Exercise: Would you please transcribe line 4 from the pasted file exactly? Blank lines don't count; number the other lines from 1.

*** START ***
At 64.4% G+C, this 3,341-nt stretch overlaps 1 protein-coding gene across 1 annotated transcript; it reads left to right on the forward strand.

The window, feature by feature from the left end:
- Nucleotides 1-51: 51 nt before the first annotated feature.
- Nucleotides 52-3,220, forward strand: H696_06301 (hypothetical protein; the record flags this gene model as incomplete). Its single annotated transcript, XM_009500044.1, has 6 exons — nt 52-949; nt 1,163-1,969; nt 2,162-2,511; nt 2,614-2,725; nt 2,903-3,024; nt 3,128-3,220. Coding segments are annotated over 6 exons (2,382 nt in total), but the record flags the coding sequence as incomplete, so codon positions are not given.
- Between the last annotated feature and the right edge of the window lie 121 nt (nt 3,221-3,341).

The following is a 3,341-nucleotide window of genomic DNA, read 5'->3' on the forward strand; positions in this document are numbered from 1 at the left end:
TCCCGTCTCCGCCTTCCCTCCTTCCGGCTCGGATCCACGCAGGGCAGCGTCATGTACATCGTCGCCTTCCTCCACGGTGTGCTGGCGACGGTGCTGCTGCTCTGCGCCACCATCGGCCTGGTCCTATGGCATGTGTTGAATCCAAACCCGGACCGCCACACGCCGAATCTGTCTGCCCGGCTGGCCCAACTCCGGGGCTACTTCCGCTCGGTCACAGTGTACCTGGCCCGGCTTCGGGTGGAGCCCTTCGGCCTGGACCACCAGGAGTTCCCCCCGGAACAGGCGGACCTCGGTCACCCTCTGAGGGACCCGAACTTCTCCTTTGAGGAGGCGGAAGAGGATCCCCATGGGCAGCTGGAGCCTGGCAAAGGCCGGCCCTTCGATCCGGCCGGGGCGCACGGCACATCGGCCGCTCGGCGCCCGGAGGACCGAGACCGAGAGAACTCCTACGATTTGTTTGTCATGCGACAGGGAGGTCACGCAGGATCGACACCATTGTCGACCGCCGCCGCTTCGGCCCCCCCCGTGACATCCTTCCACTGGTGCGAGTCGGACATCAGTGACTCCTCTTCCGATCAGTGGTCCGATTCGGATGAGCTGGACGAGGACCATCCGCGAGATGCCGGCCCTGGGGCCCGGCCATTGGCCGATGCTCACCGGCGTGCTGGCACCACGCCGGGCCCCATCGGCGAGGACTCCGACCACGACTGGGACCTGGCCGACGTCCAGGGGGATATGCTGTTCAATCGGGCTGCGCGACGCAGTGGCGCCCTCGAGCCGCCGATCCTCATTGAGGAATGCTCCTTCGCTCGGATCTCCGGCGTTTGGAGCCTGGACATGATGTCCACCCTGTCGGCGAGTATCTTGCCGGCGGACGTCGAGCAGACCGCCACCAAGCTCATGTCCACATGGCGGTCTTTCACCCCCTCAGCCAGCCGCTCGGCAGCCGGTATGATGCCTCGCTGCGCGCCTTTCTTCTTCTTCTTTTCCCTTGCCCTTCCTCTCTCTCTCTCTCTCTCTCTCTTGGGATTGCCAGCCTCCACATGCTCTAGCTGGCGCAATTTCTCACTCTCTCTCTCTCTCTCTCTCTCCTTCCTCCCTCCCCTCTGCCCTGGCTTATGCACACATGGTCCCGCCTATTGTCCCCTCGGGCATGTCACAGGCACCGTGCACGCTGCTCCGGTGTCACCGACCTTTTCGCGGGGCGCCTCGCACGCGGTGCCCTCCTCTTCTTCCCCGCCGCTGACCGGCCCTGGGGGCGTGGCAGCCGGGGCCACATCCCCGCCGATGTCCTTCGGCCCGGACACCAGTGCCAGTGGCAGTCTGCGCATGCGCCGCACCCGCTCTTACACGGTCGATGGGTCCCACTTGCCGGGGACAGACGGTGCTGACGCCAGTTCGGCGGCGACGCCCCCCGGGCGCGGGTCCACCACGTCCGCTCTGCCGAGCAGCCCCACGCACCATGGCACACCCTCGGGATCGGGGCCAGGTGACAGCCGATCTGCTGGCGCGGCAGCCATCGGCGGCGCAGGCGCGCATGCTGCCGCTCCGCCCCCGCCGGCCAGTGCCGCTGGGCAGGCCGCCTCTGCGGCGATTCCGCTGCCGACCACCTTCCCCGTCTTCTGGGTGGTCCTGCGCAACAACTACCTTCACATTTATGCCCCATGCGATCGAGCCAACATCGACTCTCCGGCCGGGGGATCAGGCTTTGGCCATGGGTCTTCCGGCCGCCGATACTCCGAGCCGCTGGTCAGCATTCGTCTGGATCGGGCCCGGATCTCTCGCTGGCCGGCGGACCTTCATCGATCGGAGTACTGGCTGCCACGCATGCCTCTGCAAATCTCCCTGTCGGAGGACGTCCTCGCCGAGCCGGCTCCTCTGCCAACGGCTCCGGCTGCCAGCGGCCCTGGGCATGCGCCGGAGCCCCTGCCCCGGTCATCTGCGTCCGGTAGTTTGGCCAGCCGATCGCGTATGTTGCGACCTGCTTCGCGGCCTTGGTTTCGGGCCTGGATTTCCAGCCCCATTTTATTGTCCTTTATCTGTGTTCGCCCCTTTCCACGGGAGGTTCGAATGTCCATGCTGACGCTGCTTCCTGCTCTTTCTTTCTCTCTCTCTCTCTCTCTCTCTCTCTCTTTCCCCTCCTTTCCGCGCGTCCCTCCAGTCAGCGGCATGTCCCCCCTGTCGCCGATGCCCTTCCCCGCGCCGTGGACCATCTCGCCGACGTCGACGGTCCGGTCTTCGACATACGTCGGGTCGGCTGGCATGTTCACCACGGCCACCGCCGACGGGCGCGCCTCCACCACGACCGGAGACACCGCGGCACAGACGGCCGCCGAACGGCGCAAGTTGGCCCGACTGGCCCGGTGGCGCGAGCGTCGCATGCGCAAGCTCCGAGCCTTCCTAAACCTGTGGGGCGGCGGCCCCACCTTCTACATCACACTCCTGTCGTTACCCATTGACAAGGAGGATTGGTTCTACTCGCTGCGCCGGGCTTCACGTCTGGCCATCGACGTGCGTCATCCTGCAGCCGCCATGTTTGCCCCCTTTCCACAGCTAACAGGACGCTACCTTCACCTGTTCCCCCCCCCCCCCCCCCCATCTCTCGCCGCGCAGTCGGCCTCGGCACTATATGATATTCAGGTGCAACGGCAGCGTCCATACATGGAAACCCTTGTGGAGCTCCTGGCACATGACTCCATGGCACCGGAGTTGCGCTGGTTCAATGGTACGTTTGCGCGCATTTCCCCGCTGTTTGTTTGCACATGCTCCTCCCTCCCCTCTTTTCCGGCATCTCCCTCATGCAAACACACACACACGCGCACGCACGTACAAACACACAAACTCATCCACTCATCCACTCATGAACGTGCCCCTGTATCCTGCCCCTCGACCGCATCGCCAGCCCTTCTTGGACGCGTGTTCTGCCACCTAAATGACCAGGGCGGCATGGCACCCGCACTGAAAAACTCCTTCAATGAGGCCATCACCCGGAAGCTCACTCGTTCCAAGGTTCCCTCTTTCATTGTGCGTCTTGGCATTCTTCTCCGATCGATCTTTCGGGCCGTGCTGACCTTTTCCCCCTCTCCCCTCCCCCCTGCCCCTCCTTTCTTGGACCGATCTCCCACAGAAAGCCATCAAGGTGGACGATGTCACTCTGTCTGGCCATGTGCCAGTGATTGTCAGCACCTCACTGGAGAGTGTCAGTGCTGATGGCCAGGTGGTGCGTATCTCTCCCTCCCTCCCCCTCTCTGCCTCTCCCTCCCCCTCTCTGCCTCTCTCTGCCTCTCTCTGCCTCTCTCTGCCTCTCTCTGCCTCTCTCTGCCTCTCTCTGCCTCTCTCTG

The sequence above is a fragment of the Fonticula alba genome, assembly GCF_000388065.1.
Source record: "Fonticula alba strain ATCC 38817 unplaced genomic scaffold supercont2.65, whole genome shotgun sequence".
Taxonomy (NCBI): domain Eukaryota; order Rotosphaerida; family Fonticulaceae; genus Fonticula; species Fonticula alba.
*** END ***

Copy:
- Nucleotides 52-3,220, forward strand: H696_06301 (hypothetical protein; the record flags this gene model as incomplete). Its single annotated transcript, XM_009500044.1, has 6 exons — nt 52-949; nt 1,163-1,969; nt 2,162-2,511; nt 2,614-2,725; nt 2,903-3,024; nt 3,128-3,220. Coding segments are annotated over 6 exons (2,382 nt in total), but the record flags the coding sequence as incomplete, so codon positions are not given.